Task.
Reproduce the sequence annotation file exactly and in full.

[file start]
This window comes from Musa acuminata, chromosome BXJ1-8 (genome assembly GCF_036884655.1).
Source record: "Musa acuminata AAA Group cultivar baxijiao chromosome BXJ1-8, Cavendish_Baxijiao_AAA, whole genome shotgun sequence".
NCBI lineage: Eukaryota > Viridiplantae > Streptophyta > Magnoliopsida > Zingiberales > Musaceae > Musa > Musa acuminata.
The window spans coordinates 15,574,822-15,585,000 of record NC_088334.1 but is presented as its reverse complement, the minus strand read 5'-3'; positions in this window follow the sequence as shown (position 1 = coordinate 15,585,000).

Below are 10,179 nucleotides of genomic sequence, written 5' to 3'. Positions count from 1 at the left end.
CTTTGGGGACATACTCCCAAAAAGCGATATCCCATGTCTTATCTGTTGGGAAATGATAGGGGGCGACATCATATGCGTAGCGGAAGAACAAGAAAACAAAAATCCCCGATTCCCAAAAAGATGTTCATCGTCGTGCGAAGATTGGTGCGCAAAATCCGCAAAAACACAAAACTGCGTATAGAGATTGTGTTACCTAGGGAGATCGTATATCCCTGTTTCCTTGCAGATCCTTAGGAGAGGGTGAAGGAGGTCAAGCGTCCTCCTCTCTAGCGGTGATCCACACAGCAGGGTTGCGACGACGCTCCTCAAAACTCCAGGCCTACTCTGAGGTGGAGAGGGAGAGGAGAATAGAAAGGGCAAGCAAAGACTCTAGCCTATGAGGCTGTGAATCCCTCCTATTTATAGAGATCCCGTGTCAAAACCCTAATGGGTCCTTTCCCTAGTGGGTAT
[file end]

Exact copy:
This window comes from Musa acuminata, chromosome BXJ1-8 (genome assembly GCF_036884655.1).
Source record: "Musa acuminata AAA Group cultivar baxijiao chromosome BXJ1-8, Cavendish_Baxijiao_AAA, whole genome shotgun sequence".
NCBI lineage: Eukaryota > Viridiplantae > Streptophyta > Magnoliopsida > Zingiberales > Musaceae > Musa > Musa acuminata.
The window spans coordinates 15,574,822-15,585,000 of record NC_088334.1 but is presented as its reverse complement, the minus strand read 5'-3'; positions in this window follow the sequence as shown (position 1 = coordinate 15,585,000).

Below are 10,179 nucleotides of genomic sequence, written 5' to 3'. Positions count from 1 at the left end.
CTTTGGGGACATACTCCCAAAAAGCGATATCCCATGTCTTATCTGTTGGGAAATGATAGGGGGCGACATCATATGCGTAGCGGAAGAACAAGAAAACAAAAATCCCCGATTCCCAAAAAGATGTTCATCGTCGTGCGAAGATTGGTGCGCAAAATCCGCAAAAACACAAAACTGCGTATAGAGATTGTGTTACCTAGGGAGATCGTATATCCCTGTTTCCTTGCAGATCCTTAGGAGAGGGTGAAGGAGGTCAAGCGTCCTCCTCTCTAGCGGTGATCCACACAGCAGGGTTGCGACGACGCTCCTCAAAACTCCAGGCCTACTCTGAGGTGGAGAGGGAGAGGAGAATAGAAAGGGCAAGCAAAGACTCTAGCCTATGAGGCTGTGAATCCCTCCTATTTATAGAGATCCCGTGTCAAAACCCTAATGGGTCCTTTCCCTAGTGGGTAT